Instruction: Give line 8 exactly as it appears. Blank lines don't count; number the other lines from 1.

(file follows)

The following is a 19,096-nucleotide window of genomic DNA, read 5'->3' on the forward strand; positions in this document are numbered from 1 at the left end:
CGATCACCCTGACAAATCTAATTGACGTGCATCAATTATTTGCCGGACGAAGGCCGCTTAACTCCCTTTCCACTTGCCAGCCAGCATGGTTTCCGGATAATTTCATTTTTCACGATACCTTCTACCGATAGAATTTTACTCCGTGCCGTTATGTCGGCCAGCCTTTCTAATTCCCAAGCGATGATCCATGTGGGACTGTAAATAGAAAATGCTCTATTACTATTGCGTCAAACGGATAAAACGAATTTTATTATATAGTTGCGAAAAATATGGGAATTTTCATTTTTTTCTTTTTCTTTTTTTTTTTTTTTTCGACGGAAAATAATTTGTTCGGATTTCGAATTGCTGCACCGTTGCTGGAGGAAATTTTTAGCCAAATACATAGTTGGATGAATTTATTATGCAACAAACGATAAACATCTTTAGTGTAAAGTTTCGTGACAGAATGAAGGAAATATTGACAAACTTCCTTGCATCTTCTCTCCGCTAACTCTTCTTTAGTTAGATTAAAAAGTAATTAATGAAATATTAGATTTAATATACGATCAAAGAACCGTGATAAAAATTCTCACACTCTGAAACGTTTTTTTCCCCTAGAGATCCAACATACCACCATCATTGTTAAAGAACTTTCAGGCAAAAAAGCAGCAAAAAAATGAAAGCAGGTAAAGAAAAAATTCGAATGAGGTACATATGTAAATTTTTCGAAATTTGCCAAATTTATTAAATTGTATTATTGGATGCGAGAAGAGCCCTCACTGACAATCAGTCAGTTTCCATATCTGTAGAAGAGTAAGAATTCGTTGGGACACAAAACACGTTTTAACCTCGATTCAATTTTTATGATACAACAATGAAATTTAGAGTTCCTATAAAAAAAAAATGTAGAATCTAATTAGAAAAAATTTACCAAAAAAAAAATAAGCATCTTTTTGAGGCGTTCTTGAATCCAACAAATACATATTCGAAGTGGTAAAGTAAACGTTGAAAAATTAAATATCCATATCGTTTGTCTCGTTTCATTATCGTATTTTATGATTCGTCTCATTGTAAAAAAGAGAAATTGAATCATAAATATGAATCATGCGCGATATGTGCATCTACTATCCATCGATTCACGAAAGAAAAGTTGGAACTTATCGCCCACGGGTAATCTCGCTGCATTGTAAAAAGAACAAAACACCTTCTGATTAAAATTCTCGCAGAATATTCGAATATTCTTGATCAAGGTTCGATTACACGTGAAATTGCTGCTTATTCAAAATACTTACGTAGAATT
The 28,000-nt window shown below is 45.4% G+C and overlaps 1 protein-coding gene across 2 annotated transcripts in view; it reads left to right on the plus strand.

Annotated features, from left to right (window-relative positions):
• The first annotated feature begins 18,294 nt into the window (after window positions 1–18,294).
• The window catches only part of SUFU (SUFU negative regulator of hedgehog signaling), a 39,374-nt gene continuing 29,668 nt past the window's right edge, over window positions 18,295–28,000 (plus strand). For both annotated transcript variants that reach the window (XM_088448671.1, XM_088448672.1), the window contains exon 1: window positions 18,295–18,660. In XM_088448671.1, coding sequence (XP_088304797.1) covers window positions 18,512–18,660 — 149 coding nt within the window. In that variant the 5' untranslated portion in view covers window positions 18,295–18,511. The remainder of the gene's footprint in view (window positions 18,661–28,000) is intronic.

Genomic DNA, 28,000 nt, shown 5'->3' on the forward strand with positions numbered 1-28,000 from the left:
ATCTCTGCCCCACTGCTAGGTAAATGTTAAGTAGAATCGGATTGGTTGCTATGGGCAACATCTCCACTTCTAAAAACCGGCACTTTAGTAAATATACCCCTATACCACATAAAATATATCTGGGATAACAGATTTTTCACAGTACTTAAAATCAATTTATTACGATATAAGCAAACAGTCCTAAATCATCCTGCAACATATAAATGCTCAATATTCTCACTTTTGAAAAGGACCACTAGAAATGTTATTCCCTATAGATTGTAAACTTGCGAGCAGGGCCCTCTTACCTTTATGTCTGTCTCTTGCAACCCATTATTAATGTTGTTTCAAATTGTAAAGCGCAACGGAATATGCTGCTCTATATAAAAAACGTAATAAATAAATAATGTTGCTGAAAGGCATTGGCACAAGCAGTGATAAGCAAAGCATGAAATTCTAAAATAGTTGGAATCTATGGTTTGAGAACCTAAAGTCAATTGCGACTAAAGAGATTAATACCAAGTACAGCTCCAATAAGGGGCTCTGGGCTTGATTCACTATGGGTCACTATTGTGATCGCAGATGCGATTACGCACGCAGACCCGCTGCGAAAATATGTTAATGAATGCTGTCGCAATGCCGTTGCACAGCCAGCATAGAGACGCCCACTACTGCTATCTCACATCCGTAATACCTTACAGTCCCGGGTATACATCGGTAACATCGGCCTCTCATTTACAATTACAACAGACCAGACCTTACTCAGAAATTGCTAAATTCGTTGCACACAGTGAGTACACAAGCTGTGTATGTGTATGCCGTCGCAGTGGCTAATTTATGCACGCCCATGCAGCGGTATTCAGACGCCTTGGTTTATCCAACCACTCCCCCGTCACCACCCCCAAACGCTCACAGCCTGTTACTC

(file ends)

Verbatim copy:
ATCTCTGCCCCACTGCTAGGTAAATGTTAAGTAGAATCGGATTGGTTGCTATGGGCAACATCTCCACTTCTAAAAACCGGCACTTTAGTAAATATACCCCTATACCACATAAAATATATCTGGGATAACAGATTTTTCACAGTACTTAAAATCAATTTATTACGATATAAGCAAACAGTCCTAAATCATCCTGCAACATATAAATGCTCAATATTCTCACTTTTGAAAAGGACCACTAGAAATGTTATTCCCTATAGATTGTAAACTTGCGAGCAGGGCCCTCTTACCTTTATGTCTGTCTCTTGCAACCCATTATTAATGTTGTTTCAAATTGTAAAGCGCAACGGAATATGCTGCTCTATATAAAAAACGTAATAAATAAATAATGTTGCTGAAAGGCATTGGCACAAGCAGTGATAAGCAAAGCATGAAATTCTAAAATAGTTGGAATCTATGGTTTGAGAACCTAAAGTCAATTGCGACTAAAGAGATTAATACCAAGTACAGCTCCAATAAGGGGCTCTGGGCTTGATTCACTATGGGTCACTATTGTGATCGCAGATGCGATTACGCACGCAGACCCGCTGCGAAAATATGTTAATGAATGCTGTCGCAATGCCGTTGCACAGCCAGCATAGAGACGCCCACTACTGCTATCTCACATCCGTAATACCTTACAGTCCCGGGTATACATCGGTAACATCGGCCTCTCATTTACAATTACAACAGACCAGACCTTACTCAGAAATTGCTAAATTCGTTGCACACAGTGAGTACACAAGCTGTGTATGTGTATGCCGTCGCAGTGGCTAATTTATGCACGCCCATGCAGCGGTATTCAGACGCCTTGGTTTATCCAACCACTCCCCCGTCACCACCCCCAAACGCTCACAGCCTGTTACTC